I call your attention to this Wall Street Journal story, “Countrywide Draws Ire of Judges,” for three reasons. First is Countrywide schadenfreude. I freely admit to having what may be called a bias. I have read and been told enough about Countrywide to be persuaded that it is a corrupt organization, even if it manages to barely stay on the right side of the law (pending lawsuits will prove out how successful those efforts really were). So I take pleasure in seeing them get their comeuppance.
Second is that I have said, repeatedly, that Bank of America buying such a disreputable operation is a bad move that they will come to regret. Some readers have suggested that this deal may nevertheless be the lesser of bad options, positing that BofA has large derivative exposures to CFC, and it may be cheaper for them to salvage the company than take those losses. Nevertheless, Bank of America does have a reputation to protect. In the stone ages of finance when I was growing up, no one would have considered acquiring a large, high profile entity like Countrywide unless it was on the verge of collapse (and we mean Chapter 11 about to be filed, not rumor-mongering) and all of the incumbent management was summarily shown the door. That isn’t happening here. Continuing news of Countrywide’s bad practices confirms that these problems are deeply rooted and will prove hard to eradicate.
Third, and most important, I am concerned that “mistakes as policy” is becoming established as acceptable practice in American companies, so I applaud the bankruptcy judges’ moves against it. I have been this become entrenched at my health insurer, Cigna. I have been with them for over two decades. It used to be that my claims would be processed, and the fights would be on charges they deemed to be excessive or procedures they didn’t like, such as chiropractic and acupuncture (before you get on your high horse about alternative medicine, Cigna promotes its coverage of acupuncture on its website, but then seeks not to pay for it, even for conditions where there is a considerable body of research saying it produces superior outcomes). I am persistent and have always prevailed (I believe people should live up to their contracts, what a novel concept, and am considerably aided by the fact that I live in the communist state of New York, which allows for external appeal to a state board which then turns to independent experts).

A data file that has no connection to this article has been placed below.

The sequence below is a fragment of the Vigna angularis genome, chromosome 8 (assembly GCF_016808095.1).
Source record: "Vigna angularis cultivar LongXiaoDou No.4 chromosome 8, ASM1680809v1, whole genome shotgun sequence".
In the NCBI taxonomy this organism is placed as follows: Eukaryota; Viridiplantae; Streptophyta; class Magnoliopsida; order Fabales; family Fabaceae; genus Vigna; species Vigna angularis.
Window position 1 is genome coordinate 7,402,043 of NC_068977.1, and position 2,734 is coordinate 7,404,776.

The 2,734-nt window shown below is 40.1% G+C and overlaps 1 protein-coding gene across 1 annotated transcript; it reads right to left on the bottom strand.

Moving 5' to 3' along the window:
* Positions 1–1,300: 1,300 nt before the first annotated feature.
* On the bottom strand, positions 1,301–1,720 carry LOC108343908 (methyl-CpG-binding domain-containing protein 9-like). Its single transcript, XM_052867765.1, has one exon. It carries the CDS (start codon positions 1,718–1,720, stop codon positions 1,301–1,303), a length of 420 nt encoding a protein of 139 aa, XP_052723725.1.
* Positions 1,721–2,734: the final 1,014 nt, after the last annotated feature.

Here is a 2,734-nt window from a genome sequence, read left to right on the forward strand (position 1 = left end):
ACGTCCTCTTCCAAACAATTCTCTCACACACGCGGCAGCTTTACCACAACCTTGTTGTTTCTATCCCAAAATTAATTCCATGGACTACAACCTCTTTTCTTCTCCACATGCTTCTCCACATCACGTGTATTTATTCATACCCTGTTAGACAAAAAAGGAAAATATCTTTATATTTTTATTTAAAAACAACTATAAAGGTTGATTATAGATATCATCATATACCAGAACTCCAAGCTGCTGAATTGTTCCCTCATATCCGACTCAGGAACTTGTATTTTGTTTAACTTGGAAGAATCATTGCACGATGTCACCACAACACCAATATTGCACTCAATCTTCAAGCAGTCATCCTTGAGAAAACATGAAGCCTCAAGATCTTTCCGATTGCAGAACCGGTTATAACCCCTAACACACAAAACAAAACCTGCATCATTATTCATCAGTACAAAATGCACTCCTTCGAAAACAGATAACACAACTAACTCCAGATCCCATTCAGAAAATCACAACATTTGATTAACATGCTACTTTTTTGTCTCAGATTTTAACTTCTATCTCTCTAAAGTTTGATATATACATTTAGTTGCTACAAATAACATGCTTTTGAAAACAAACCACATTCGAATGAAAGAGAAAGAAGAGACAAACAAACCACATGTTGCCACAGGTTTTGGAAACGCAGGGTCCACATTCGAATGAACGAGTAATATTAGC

But I have seen a pattern with Cigna very similar to Countrywide’s, that of making persistent mistakes that are clearly errors in their favor, and hoping that the consumer doesn’t catch them. Before 2006, Cigna never mislaid a single claim I sent them. Suddenly, they failed to receive (meaning threw out) about 20%, which puts the onus on me to notice what hasn’t been reimbursed, confirm that it isn’t in their system, and resubmit the claim. Even with customers like me, they get the benefit of hanging on to their dough longer. Their new 2007 trick was trying to reinterpret how the applied claims to the deductible, which since I kept my records and there had been no change in my policy, was not successful. But I imagine that sort of move would have succeeded with at least half the plan members they tried it on.
So that is a long-winded way of saying I believe Countrywide-type practices are becoming more pervasive, and I encourage you to be alert to them, contest them, and talk about them.